Generalize upper semicontinuous regularization using Borel Hierachy

Let $X$ be a metric space. Suppose a real-valued function $f:X\rightarrow \mathbb{R}$ is upper semicontinuous class $2$ if for all $c \in \mathbb{R},$ its preimage $f^{-1}(-\infty,c)$ is $F_{\sigma}$.

In this post, I asked whether we can approximate upper semicontinuous class $2$ by class of upper semicontinuous functions. The answer is negative.

Question: Suppose $f$ is upper semicontinuous class $2$. Does there exist a sequence $(f_n)_{n \in \mathbb{N}}$ of upper semicontinuous class $2$ such that $f(x) = \inf_{n \in \mathbb{N}}f_n(x)$ for all $x \in X?$ In other words, does there exists a strictly decreasing sequence $(f_n)_{n \in \mathbb{N}}$ such that it decreases pointwise to $f$?

UPDATE: As mentioned in comment, one can simply take $f_n(x) = f(x) + \frac{1}{n}$ for all $n \in \mathbb{N},$ and $f$ still remains upper semicontinuous class $2$.

Denote the class of upper semicontinuous class 2 as $SB(2).$

Question: For any bounded function $f$ on $X$, define regularization of $f$ as $\hat{f}=\inf\{ g: g \in SB(2),g \geq f \}$. Is $\hat{f} \in SB(2)?$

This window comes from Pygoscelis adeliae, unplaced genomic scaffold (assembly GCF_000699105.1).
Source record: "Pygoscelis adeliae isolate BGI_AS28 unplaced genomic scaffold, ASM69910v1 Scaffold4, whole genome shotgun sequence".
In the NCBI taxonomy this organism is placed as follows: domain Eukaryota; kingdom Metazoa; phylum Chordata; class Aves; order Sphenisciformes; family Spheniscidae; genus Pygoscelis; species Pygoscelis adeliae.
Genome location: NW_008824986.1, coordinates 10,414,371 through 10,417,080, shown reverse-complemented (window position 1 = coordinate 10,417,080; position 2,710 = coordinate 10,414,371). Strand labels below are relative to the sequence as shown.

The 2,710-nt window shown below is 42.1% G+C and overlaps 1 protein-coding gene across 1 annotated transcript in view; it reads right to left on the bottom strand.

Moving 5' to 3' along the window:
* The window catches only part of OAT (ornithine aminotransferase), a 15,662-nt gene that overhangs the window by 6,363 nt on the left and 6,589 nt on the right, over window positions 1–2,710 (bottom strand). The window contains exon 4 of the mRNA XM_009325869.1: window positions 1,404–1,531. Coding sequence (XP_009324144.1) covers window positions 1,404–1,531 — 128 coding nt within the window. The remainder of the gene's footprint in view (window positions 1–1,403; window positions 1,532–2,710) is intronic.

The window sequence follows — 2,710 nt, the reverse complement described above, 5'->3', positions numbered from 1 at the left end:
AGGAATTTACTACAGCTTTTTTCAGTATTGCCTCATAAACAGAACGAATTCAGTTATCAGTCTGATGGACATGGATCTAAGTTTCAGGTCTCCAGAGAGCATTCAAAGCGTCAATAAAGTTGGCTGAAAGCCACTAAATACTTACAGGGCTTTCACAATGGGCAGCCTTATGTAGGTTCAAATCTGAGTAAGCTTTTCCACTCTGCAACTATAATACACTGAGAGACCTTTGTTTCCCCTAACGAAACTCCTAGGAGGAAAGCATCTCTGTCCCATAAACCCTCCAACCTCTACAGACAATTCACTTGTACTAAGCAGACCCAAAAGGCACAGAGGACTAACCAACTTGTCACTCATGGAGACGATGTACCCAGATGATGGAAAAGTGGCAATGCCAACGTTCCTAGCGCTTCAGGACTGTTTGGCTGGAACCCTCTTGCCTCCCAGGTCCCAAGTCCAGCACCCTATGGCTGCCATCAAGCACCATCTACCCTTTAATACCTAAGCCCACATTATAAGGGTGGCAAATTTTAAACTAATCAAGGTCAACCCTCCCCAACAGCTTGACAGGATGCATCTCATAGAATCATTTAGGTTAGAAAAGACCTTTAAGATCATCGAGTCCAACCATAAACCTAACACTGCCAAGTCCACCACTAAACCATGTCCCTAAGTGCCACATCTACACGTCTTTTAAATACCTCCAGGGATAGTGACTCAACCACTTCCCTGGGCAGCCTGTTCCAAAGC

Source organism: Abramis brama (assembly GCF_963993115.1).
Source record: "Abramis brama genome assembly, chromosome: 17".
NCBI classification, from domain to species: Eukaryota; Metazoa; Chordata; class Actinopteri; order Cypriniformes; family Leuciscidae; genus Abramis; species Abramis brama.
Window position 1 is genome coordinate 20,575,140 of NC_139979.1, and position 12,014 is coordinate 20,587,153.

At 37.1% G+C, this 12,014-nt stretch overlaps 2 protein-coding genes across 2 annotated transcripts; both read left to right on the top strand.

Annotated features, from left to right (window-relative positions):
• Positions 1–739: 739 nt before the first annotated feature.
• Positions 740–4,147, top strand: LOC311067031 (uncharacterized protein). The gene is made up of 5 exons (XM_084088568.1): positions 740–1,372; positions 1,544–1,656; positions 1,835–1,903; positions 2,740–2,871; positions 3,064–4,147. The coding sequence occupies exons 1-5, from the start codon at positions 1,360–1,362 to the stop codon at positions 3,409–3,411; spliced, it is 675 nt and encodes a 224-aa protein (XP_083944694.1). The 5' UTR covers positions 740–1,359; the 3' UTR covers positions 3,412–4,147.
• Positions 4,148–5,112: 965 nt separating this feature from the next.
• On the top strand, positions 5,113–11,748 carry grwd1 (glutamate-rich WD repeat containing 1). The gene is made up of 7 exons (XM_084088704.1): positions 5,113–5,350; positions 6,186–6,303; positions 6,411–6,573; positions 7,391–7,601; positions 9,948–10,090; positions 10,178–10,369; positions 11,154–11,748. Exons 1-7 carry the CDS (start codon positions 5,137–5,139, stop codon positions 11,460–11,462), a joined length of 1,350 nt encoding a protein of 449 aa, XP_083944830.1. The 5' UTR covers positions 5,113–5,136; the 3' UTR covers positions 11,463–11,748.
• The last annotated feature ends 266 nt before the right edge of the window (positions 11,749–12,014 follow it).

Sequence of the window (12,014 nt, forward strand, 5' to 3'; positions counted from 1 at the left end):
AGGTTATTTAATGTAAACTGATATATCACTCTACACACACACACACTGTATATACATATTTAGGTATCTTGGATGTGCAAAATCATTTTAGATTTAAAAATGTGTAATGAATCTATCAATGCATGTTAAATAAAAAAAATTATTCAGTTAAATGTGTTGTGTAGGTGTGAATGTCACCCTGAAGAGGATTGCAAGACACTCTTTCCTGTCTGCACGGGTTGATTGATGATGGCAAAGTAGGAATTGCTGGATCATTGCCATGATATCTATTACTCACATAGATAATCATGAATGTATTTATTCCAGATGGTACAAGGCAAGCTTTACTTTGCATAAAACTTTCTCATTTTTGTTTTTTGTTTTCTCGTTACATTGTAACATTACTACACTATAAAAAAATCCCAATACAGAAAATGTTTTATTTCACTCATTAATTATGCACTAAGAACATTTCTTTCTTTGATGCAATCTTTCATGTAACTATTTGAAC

For any real number $c$, one has $(\hat{f})^{-1}(-\infty,c) = \cup_{g \in SB(2)}g^{-1}(-\infty,c)$. If $SB(2)$ is uncountable (which I believe it is), then one cannot conclude that $\hat{f} \in SB(2).$ However, this does not disprove that $f \in SB(2).$

• Can you provide some context? – Liviu Nicolaescu Apr 16 '17 at 10:59
• You haven't stated in the question that you want the $f_n$ also to be upper semi-continuous class 2. – Joel David Hamkins Apr 16 '17 at 11:05
• But now I wonder if that really is what you mean. Nothing seems to prevents me taking $f_n=f$. Do you mean that $f_n$ should be upper semicontinuous, or what? – Joel David Hamkins Apr 16 '17 at 11:18
• If we assume that $f_n$ is upper semicontinuous, then the answer is negative, as stated in the link in the post. If $f_n = f$, then $(f_n)$ is not strictly decreasing to $f$. – Idonknow Apr 16 '17 at 11:21
• Ah, I missed that detail. But can't you just take $f_n(x)=f(x)+\frac 1n$? This shifts the whole graph up by a constant, makes it strictly decreasing, and doesn't seem to change the upper semi-continuity class 2 part. – Joel David Hamkins Apr 16 '17 at 11:29